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  1. that needs to be done more just go an build something on land a developer wants to build on..what should be done is collect from mnr by taking thier car or truck when they go there…but we all know how crooked the courts can be to native ppl…but good luck…

  2. This is an outrage! An example of how our government wastes our money on totally unjustified activities, while harassing an innocent woman, who’s just wanting to build a house on her own land. Hang in there, Darlene! Sending you love and energy for a peaceful resolution to this situation…

  3. awesome your a brave woman! Who else would do it eh? Nishanabe Kwewog, the backbone of the men and i am with you woman. Miigwetch for your bravery!!

  4. What is wrong with the government, instead of spending money on lawyer, why not have an architecture technologist from the building office go out and inspect it to make sure it is in accordance to the OBC, it looks like a small structure, and looks fine, I’ve seen things built in NB which weren’t to code – yet got permits just fine.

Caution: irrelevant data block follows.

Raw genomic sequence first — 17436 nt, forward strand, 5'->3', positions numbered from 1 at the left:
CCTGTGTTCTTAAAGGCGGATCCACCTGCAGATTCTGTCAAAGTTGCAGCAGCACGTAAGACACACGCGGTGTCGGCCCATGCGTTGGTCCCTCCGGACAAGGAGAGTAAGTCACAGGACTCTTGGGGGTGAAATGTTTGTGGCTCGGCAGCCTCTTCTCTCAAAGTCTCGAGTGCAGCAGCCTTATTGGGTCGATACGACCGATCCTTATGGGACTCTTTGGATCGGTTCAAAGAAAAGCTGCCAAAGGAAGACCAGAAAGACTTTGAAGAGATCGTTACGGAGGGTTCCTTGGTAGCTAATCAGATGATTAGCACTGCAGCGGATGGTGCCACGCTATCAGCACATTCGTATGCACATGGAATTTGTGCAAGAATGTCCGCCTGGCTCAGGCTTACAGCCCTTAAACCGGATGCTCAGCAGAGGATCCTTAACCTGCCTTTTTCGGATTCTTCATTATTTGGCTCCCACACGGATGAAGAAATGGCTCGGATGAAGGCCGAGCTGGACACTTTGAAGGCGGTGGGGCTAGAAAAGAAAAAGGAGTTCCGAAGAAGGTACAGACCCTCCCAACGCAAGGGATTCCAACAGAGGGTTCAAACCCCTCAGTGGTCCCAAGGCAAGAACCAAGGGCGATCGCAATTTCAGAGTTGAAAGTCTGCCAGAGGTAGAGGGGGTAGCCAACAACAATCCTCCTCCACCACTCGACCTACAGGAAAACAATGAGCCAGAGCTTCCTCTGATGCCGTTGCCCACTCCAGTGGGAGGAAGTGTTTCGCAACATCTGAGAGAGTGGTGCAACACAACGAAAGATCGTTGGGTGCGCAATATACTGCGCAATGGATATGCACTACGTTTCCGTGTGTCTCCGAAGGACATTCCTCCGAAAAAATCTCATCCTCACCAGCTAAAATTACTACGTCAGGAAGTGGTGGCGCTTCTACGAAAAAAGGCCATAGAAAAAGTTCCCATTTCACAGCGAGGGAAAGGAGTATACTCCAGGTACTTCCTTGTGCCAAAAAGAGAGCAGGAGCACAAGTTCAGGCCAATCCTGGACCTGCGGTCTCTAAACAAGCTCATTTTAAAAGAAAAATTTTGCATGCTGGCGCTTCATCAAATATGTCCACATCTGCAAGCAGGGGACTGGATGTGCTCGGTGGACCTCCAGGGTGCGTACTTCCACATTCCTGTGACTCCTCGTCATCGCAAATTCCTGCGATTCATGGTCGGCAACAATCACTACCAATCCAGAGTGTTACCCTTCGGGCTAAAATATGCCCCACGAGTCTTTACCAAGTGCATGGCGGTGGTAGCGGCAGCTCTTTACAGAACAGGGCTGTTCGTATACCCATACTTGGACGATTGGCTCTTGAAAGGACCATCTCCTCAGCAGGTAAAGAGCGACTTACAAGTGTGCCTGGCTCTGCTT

Send someone out, would take an afternoon to do up a drawing for the plan of that box, then send her the paperwork and permit for the little house.

    Problem solved, and no big expenses on any sides.

    1. Exactly–if the problem is that the building is not verified to be in compliance with the Building Code of Canada, it’s an easy problem to fix (since the construction looks to be fine anyway, you’d just need a building official to check it out). If the problem is with a Land Use or Development Permit because of it supposedly being on Crown Land, that could be a stickier issue. Unfortunately I can’t find in any of the articles exactly which type of permit the Ontario Gov’t is asking for.